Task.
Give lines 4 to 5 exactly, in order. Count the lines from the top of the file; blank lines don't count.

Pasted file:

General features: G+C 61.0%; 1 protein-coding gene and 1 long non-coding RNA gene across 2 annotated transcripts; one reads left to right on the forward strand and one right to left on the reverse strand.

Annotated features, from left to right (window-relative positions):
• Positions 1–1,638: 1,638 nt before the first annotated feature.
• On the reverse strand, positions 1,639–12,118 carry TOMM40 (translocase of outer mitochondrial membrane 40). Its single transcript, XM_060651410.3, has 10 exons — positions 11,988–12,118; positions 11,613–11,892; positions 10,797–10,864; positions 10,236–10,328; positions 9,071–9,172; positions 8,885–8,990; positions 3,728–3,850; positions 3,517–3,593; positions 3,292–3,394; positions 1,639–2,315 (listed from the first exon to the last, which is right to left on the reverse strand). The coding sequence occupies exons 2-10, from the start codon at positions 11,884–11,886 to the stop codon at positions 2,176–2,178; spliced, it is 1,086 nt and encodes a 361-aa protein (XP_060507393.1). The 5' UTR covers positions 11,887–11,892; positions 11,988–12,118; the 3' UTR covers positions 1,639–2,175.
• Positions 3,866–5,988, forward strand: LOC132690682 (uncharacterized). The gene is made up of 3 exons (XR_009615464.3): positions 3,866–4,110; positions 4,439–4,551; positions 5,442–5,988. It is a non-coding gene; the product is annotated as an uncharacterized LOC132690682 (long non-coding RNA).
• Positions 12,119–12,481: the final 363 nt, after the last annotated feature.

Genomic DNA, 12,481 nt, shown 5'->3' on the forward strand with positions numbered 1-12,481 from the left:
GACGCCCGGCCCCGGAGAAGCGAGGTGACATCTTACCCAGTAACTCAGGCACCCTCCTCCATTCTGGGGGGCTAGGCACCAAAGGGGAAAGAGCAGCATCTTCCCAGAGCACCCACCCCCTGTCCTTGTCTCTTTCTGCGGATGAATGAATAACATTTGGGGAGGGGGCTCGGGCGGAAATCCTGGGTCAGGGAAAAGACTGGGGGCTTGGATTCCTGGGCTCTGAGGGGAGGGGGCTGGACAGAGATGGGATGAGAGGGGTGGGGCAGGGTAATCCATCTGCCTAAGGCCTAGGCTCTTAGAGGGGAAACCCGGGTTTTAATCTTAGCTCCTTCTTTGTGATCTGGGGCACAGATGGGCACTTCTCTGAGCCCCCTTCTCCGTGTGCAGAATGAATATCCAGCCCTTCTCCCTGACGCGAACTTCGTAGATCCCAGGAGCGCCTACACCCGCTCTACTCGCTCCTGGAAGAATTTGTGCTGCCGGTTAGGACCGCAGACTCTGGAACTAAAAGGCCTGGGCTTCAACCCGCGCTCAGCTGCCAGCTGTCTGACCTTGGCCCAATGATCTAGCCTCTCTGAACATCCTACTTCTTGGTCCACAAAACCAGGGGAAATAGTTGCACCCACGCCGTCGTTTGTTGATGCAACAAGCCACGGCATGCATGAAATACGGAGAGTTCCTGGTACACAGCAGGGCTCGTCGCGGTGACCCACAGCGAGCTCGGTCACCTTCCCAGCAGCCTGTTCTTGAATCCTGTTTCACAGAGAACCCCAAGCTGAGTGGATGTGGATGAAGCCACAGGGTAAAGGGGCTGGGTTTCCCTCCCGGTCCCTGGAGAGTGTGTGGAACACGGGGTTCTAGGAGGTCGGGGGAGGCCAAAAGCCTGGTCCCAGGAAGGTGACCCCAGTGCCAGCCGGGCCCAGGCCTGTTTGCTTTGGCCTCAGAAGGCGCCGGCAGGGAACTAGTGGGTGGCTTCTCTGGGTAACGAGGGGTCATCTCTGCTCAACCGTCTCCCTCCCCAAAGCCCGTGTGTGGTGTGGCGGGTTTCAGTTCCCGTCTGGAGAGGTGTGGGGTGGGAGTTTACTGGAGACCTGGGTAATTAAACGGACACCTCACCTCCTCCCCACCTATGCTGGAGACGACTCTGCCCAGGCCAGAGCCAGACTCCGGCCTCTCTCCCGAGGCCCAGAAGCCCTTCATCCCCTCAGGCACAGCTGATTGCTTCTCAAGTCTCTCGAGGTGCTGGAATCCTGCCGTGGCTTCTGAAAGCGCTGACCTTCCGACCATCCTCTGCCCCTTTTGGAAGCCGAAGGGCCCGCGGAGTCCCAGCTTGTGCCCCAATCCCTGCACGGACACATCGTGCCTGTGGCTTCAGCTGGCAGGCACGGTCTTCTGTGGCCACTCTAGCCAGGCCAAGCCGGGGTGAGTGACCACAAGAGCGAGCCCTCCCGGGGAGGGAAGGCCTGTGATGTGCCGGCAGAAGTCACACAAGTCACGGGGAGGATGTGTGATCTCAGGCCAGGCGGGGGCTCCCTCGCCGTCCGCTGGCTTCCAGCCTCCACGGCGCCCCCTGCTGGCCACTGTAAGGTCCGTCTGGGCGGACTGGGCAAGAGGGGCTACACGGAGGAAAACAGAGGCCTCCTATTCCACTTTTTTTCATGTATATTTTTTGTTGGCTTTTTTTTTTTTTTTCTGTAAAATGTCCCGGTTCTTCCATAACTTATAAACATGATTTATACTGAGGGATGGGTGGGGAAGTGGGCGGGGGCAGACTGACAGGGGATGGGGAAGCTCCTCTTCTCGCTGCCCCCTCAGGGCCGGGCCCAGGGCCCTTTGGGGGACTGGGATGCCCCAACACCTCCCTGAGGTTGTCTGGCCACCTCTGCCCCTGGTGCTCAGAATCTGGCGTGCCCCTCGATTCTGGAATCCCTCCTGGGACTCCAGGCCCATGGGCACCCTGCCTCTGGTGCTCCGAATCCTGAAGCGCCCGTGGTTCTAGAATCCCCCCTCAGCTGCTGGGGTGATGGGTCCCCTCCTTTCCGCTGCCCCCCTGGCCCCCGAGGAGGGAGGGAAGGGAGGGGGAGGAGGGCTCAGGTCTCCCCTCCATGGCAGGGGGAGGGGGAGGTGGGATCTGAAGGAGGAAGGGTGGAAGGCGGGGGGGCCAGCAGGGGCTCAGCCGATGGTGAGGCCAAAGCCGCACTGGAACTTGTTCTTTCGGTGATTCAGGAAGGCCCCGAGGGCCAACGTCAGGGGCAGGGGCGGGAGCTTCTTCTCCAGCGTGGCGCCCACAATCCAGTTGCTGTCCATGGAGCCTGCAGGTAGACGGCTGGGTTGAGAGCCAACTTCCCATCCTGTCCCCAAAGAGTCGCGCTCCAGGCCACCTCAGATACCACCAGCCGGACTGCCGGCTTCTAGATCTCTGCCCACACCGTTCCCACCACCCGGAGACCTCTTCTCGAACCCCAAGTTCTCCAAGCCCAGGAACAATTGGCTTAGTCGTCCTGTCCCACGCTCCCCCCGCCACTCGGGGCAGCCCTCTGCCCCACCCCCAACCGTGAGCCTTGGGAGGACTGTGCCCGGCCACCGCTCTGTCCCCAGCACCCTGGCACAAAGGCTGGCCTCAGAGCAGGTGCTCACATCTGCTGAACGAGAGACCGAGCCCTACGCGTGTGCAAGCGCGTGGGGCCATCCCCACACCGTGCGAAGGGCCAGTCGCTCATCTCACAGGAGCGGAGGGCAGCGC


• On the reverse strand, positions 1,639–12,118 carry TOMM40 (translocase of outer mitochondrial membrane 40). Its single transcript, XM_060651410.3, has 10 exons — positions 11,988–12,118; positions 11,613–11,892; positions 10,797–10,864; positions 10,236–10,328; positions 9,071–9,172; positions 8,885–8,990; positions 3,728–3,850; positions 3,517–3,593; positions 3,292–3,394; positions 1,639–2,315 (listed from the first exon to the last, which is right to left on the reverse strand). The coding sequence occupies exons 2-10, from the start codon at positions 11,884–11,886 to the stop codon at positions 2,176–2,178; spliced, it is 1,086 nt and encodes a 361-aa protein (XP_060507393.1). The 5' UTR covers positions 11,887–11,892; positions 11,988–12,118; the 3' UTR covers positions 1,639–2,175.
• Positions 3,866–5,988, forward strand: LOC132690682 (uncharacterized). The gene is made up of 3 exons (XR_009615464.3): positions 3,866–4,110; positions 4,439–4,551; positions 5,442–5,988. It is a non-coding gene; the product is annotated as an uncharacterized LOC132690682 (long non-coding RNA).